As such, at the end of the day I’m grateful that BLL was advertised as something too conventional to trigger my intrigue initially, otherwise the show would likely not have garnered the audiences they did, some of which, in truth, were/are more necessary to penetrate, and expose to, the messages espoused. Moreover these messages also wouldn’t have been as pleasurably received even to myself/the choir being preached to, had the show announced its glaring statements from the get go.


To clarify, when I refer to feminism in this I’m technically discussing first world feminism, as the atrocities and grotesque hardships faced by many non-Western women and girls more accurately fall under the territory of feminism mixed with (fundamental) human rights..

Women of the western world are profoundly lucky not to have to contend with the most heinous effects of sexism that most third world women do, to name a few; the fear/possibility of being abducted, forced or sold into sex slavery or murdered by a family member in the name of ‘honour’ or being violently raped and then punished for it, everything that being a citizen of a country that sanctions domestic and gender-based violence and child marriage results in, illiteracy, limited to nonexistent civil liberties and divorce/inheritance/child custody rights, etc- and that absolutely needs to be acknowledged.

But that shouldn’t diminish or trivialize the chauvinist-riddled plight of the modern Western woman, even though it does pale in comparison to the generally substantially severer plights of third world women. Yes we are so privileged and so much better off in terms of gender equality than these beyond tragic and unjustly treated women, but we are also still vulnerable to the full panoply of violence and rape men can and do physically inflict upon us. And just because those acts are legally crimes where we live, does not mean the many of the perpetrators won’t get away with those crimes scott free.

To address BLL’s blindingly white cast: unfortunately, Hollywood still consider white women to be the face/totem of the group this brand of Western feminism applies to, despite the fact that western women exist in a spectrum of colours and skintones. However Big Little Lies has at least a modicum of justification for this in that it (again) eventually punctures the very stereotype it initially upholds. Our one non-white female character (and one of two non-white actors in the whole cast listed during the title sequence) is established in a generic ‘token’ character capacity, but ultimately has the most pivotal and active role in the finale’s climax (which could conceivably excuse some of her semi-offensive one-dimensional characterization; in that BLL was trying to siphon some conjecture away from her yoga-toned shoulders?).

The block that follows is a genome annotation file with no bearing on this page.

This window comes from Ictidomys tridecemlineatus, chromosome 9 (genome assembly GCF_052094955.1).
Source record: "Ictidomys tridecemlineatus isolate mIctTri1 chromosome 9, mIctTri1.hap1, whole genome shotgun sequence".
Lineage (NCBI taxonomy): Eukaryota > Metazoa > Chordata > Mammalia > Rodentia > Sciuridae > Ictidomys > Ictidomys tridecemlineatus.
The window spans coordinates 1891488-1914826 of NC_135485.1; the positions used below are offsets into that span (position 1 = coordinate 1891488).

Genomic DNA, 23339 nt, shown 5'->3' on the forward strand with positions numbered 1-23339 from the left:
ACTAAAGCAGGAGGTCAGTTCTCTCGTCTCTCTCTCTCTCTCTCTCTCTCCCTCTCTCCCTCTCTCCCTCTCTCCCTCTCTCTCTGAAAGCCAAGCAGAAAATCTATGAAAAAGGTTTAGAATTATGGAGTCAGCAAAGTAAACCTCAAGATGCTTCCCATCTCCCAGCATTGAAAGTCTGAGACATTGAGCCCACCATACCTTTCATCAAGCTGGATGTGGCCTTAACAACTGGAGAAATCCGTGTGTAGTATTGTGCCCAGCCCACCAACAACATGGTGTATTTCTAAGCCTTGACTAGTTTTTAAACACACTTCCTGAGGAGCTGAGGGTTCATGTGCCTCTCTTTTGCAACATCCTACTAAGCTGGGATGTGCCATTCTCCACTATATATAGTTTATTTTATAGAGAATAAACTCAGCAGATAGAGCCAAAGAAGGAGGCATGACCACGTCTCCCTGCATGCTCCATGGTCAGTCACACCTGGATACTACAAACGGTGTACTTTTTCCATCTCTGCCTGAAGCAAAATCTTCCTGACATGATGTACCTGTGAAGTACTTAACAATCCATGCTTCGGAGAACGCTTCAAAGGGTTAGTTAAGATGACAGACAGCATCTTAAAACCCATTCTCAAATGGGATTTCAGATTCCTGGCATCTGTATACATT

And let’s also not forget that #firstworldproblems are, for most of us (and by ‘us’ I mean those with the leisure time to write and/or read essays like this, or watch shows like BLL), the only kind of problems we’ve probably encountered/experienced firsthand (lest we become hypocrites or succumb to white savior complexes)..


X vs Y (re. Generations rather than gender/chromosomes, surprisingly)

It is now a commonly accepted fact of life that the Millennials, individuals who were born between the early eighties to mid/late-nineties, are a spoiled, dependent, lazy, selfish and ridiculous bunch.

We complain too much, we pity ourselves too much, and most of all, we expect too much.

Yet we’re also the first generation who is making, and is expected to continue to make, on average, smaller salaries than our parents did and are.. I don’t know whether or not this projection takes inflation into account, but I’d believe it either way, and would also go so far as to say this fact warrants at least a partial amount of our complaints, and our expectations of more. But the criticisms against the Y Generation far exceed concerns related to the economic sector…

We are also over-sensitive, too easily offended, irresponsible, self-important, self-aggrandized, ungrateful, disrespectful and totally removed from reality.

But here’s the thing, the majority of our faults, are not all our fault.

If we are entitled, it is because our parents indulged us.

If we have failed to become hard workers, it is because our parents failed to discipline us.

If we whine and complain, it is because our parents rewarded whining with excessive sympathy and complaints with excessive coddling.

Thus, many of the popular epithets used to describe us are extremely unfair. And yes, I know that by writing such a statement, it may seem as if I’m conforming to the stereotype, but I don’t believe that I am, because yes, I am well aware that ‘life isn’t fair’. But life isn’t what I’m taking issue with here, ‘life’ itself did not produce and propagate these unjust disparagements against Generation Y out of nowhere, our parents did.

To clarify, when I use the words ‘unjust’ and ‘unfair’, I am applying them not to the labels themselves (for yes, the majority of us do have entitled and self-involved attitudes, and succumb to bouts of ‘woe is me’ etcetera etcetera), I apply them to the notion underneath these criticisms that imply the onus for our state of ideological affairs is entirely on us.

For the irony of the injustice lies in the fact that our parents’ favorite complaints are about our complaints, their favorite well of self-pity to draw from is our self-pitying,
that they are never more immature than when addressing our immaturity, or more deluded when discussing our delusions.

If we are lazy, it is because you permitted us to be.

If we have high expectations, it is because our parents bred that in us.